Yet another kind of nonionics are alkoxylated fatty alcohols. Typical products are the condensation products of n-decyl, n-dodecyl, n-octadecyl alcohols, and a mixture thereof with 3 to 50 moles of ethylene oxide.
Some specifically suitable nonionics for the present lubricant compositions are alkylene oxide adducts of relatively low degree of polymerization alkylglycosides. These oxyalkylated glycosides comprise a fatty ether derivative of a mono-, di-, tri-, etc. saccharide having an alkylene oxide residue. Preferable examples contain 1 to 30 units of an alkylene oxide, typically ethylene oxide, 1 to 3 units of a pentose or hexose, and an alkyl group of a fatty group of 6 to 20 carbon atoms. An oxyalkylated glycoside compares with the general formula of:
where AO is an alkylene oxide residue; m is the degree of alkyl oxide substitution having an average of from 1 to about 30, G is a moiety derived from a reducing saccharide containing 5 of 6 carbon atoms, i.e. pentose or hexose; R is saturated or nonsaturated fatty alkyl group containing 6 to 20 carbon atoms; and y, the degree of polymerization (D.P.) of the polyglycoside, represents the number of monosaccharide repeating units in the polyglycoside, is an integer on the basis of individual molecules, but may be an noninteger when taken on an average basis when used as an ingredient for lubricants.
Some specific examples include sorbitan fatty acid esters, such as the SPANS® and the polyoxyethylene derivatives of sorbitan and fatty acid esters known as the TWEENS®. These are the polyoxyethylene sorbitan and fatty acid esters prepared from sorbitan and fatty esters by addition of ethylene oxide. Some specific examples of these are polysorbate 20, or polyoxyethylene 20 sorbitan monolaurate, polysorbate 40, or polyoxyethylene 20 sorbitan monopahnatate, polysorbate 60, or polyoxyethylene 20 sorbitan monostearate, or polysorbate 85, or polyoxyethylene 20 sorbitan triolyate.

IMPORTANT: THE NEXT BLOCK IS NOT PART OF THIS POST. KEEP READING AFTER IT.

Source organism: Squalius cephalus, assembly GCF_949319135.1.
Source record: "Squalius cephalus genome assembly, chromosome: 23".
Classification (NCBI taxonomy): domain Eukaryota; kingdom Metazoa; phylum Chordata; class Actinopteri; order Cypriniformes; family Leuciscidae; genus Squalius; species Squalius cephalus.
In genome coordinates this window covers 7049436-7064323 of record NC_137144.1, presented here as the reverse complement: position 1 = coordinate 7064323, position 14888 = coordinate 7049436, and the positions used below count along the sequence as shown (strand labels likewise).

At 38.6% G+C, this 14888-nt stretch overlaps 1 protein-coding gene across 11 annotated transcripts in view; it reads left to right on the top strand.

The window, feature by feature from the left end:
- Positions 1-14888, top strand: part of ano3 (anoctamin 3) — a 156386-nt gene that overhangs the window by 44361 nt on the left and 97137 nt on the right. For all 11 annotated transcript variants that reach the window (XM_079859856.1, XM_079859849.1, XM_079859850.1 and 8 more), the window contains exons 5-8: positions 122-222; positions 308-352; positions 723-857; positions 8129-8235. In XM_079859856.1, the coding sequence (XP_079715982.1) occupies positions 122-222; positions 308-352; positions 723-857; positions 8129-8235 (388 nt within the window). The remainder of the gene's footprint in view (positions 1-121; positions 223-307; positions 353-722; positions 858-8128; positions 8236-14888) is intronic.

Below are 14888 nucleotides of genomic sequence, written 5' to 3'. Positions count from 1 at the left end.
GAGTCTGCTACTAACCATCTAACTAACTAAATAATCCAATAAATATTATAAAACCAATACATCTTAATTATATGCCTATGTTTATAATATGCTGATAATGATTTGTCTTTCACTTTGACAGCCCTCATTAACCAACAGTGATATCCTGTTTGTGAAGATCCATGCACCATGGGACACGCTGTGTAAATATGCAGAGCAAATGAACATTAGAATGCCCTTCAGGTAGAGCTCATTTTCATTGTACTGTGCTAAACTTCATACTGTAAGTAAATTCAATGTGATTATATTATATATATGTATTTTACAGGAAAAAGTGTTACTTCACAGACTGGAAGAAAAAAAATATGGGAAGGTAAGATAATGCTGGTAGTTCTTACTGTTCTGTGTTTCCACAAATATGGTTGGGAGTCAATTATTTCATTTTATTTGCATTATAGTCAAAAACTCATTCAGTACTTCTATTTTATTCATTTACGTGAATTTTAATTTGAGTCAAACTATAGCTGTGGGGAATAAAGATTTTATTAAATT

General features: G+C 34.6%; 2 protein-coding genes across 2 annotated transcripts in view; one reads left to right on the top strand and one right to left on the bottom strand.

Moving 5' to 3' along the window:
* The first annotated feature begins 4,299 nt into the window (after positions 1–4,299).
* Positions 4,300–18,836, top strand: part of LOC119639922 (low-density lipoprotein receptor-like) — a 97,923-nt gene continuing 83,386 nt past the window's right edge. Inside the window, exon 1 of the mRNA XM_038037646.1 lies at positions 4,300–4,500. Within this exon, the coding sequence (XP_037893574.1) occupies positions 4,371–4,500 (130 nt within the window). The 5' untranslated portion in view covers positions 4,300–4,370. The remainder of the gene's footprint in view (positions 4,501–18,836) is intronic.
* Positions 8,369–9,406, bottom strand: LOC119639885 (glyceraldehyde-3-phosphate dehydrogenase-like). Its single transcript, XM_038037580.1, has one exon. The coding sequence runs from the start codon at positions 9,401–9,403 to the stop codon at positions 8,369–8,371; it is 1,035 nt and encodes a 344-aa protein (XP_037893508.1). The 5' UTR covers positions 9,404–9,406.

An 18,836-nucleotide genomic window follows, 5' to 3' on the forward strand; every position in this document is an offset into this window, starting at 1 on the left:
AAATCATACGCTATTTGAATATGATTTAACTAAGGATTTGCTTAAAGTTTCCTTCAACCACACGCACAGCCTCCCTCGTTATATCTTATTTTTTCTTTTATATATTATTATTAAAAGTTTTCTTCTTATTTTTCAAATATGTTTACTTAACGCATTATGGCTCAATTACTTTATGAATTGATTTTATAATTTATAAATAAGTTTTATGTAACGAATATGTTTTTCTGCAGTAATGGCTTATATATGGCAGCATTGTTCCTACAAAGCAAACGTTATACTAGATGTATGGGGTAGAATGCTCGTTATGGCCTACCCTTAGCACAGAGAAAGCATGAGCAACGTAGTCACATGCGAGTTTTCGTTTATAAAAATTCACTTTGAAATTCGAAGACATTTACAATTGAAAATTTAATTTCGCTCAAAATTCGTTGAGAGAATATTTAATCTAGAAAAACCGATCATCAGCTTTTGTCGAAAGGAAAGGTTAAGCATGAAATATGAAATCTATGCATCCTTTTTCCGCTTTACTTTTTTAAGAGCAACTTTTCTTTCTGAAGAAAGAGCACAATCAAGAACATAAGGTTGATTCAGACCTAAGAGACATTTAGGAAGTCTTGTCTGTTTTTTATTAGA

In some embodiments, the lubricant can include a nonionic surfactant that is an alkylpolyglycoside. Alkylpolyglycosides (APGs) also contain a carbohydrate hydrophile with multiple hydroxyl groups.
APGs are fatty ether derivatives of saccharides or polysaccharides. The saccharide or polysaccharide groups are mono-, di-, tri-, etc. saccharides of hexose or pentose, and the alkyl group is a fatty group with 7 to 20 carbon atoms. Alkylpolyglycoside can be compared with the general formula of:
where G is moiety derived from a reducing saccharide containing 5 or 6 carbon atoms, i.e. pentose or hexose; and R is saturated or nonsaturated fatty alkyl group containing 6 to 20 carbon atoms; x, the degree of polymerization (D.P.) of the polyglycoside, representing the number of monosaccharide repeating units in the polyglycoside, is an integer on the basis of individual molecules, but may be a noninteger when taken on an average basis when used as an ingredient for lubricants. In some embodiments, x has the value of less than 2.5, and in some embodiments is in the range of 1 and 2.
The reducing saccharide moiety, G can be derived from pentose or hexose. Exemplary saccharides are glucose, fructose, mannose, galactose, talose, gulose, allose, altrose, idose, arabinose, xylose, lyxose and ribose. Because of the ready availability of glucose, glucose is a common embodiment in the making of polyglycosides.